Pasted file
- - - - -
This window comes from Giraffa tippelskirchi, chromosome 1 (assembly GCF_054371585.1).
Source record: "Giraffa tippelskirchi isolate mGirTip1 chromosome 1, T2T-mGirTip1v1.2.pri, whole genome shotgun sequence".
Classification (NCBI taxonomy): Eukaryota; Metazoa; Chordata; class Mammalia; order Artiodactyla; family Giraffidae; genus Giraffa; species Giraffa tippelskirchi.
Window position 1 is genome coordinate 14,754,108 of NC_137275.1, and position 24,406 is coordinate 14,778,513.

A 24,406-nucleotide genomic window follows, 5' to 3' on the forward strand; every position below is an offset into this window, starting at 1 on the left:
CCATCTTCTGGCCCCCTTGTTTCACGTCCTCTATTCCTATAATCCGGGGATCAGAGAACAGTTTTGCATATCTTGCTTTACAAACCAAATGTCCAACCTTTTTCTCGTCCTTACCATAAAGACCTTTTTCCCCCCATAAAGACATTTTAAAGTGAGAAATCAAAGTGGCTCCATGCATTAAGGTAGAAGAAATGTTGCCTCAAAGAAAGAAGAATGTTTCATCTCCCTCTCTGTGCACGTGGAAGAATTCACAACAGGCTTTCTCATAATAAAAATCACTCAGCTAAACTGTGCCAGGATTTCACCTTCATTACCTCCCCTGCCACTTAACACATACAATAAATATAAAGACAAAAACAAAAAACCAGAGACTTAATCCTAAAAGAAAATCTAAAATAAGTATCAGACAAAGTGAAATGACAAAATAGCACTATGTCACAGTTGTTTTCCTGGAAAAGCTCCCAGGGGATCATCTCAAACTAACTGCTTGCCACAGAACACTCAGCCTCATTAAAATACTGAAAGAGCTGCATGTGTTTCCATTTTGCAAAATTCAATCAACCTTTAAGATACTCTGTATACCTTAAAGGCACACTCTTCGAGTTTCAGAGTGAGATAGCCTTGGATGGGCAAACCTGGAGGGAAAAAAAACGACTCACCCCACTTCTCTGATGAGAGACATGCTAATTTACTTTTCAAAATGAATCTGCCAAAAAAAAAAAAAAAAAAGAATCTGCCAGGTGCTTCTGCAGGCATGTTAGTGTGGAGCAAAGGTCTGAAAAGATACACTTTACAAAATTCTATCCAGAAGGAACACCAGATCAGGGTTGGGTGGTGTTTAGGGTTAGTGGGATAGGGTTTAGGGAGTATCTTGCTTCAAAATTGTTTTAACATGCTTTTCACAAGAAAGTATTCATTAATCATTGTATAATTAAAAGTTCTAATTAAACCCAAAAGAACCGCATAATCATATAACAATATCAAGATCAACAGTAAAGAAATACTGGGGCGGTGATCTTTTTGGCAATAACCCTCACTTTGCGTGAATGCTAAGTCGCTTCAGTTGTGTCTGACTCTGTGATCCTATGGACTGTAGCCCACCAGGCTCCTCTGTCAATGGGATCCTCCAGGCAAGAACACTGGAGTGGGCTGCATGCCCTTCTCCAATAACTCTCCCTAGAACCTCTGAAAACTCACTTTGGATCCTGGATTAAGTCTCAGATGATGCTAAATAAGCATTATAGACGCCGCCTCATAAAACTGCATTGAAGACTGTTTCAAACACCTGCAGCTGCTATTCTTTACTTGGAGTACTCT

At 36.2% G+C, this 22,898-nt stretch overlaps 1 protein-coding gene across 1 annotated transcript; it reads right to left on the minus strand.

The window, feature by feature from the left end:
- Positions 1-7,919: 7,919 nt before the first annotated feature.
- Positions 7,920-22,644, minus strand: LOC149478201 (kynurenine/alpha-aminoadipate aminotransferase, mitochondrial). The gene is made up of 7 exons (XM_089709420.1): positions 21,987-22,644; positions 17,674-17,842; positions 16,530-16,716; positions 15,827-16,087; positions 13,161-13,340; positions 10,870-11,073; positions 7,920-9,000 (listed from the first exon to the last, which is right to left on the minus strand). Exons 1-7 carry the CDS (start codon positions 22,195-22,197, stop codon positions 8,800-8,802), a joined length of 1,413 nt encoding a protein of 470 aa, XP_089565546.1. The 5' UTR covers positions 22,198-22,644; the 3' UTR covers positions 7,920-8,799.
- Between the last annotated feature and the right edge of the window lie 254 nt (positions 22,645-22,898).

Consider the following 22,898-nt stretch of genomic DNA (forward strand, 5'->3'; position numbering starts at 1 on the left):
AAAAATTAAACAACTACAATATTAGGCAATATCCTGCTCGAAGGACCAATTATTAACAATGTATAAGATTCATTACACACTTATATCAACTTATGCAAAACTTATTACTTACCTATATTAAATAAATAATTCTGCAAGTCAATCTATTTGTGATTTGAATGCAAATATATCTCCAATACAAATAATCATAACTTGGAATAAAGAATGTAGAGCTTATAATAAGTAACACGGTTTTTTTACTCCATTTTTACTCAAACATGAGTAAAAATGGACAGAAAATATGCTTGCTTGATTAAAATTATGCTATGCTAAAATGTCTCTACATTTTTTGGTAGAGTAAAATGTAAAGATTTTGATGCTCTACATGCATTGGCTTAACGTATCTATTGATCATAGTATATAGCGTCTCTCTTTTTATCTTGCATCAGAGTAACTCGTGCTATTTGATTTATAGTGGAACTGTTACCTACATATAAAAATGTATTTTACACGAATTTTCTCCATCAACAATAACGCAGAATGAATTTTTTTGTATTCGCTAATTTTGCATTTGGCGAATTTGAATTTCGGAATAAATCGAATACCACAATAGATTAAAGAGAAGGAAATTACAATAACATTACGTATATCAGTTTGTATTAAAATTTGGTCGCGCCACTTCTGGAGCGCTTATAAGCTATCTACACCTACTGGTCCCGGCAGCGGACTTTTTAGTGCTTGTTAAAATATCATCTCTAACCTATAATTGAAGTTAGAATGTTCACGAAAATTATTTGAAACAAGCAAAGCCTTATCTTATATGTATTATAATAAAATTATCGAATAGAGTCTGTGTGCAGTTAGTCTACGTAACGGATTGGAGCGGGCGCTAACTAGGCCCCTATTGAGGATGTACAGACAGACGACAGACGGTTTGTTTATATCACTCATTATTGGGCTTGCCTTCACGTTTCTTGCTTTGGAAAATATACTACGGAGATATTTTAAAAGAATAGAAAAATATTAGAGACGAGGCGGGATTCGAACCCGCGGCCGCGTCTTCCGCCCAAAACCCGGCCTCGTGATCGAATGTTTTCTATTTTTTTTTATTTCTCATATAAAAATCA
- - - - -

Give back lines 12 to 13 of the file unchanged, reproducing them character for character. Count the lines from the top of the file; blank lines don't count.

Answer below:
Consider the following 22,898-nt stretch of genomic DNA (forward strand, 5'->3'; position numbering starts at 1 on the left):
AAAAATTAAACAACTACAATATTAGGCAATATCCTGCTCGAAGGACCAATTATTAACAATGTATAAGATTCATTACACACTTATATCAACTTATGCAAAACTTATTACTTACCTATATTAAATAAATAATTCTGCAAGTCAATCTATTTGTGATTTGAATGCAAATATATCTCCAATACAAATAATCATAACTTGGAATAAAGAATGTAGAGCTTATAATAAGTAACACGGTTTTTTTACTCCATTTTTACTCAAACATGAGTAAAAATGGACAGAAAATATGCTTGCTTGATTAAAATTATGCTATGCTAAAATGTCTCTACATTTTTTGGTAGAGTAAAATGTAAAGATTTTGATGCTCTACATGCATTGGCTTAACGTATCTATTGATCATAGTATATAGCGTCTCTCTTTTTATCTTGCATCAGAGTAACTCGTGCTATTTGATTTATAGTGGAACTGTTACCTACATATAAAAATGTATTTTACACGAATTTTCTCCATCAACAATAACGCAGAATGAATTTTTTTGTATTCGCTAATTTTGCATTTGGCGAATTTGAATTTCGGAATAAATCGAATACCACAATAGATTAAAGAGAAGGAAATTACAATAACATTACGTATATCAGTTTGTATTAAAATTTGGTCGCGCCACTTCTGGAGCGCTTATAAGCTATCTACACCTACTGGTCCCGGCAGCGGACTTTTTAGTGCTTGTTAAAATATCATCTCTAACCTATAATTGAAGTTAGAATGTTCACGAAAATTATTTGAAACAAGCAAAGCCTTATCTTATATGTATTATAATAAAATTATCGAATAGAGTCTGTGTGCAGTTAGTCTACGTAACGGATTGGAGCGGGCGCTAACTAGGCCCCTATTGAGGATGTACAGACAGACGACAGACGGTTTGTTTATATCACTCATTATTGGGCTTGCCTTCACGTTTCTTGCTTTGGAAAATATACTACGGAGATATTTTAAAAGAATAGAAAAATATTAGAGACGAGGCGGGATTCGAACCCGCGGCCGCGTCTTCCGCCCAAAACCCGGCCTCGTGATCGAATGTTTTCTATTTTTTTTTATTTCTCATATAAAAATCA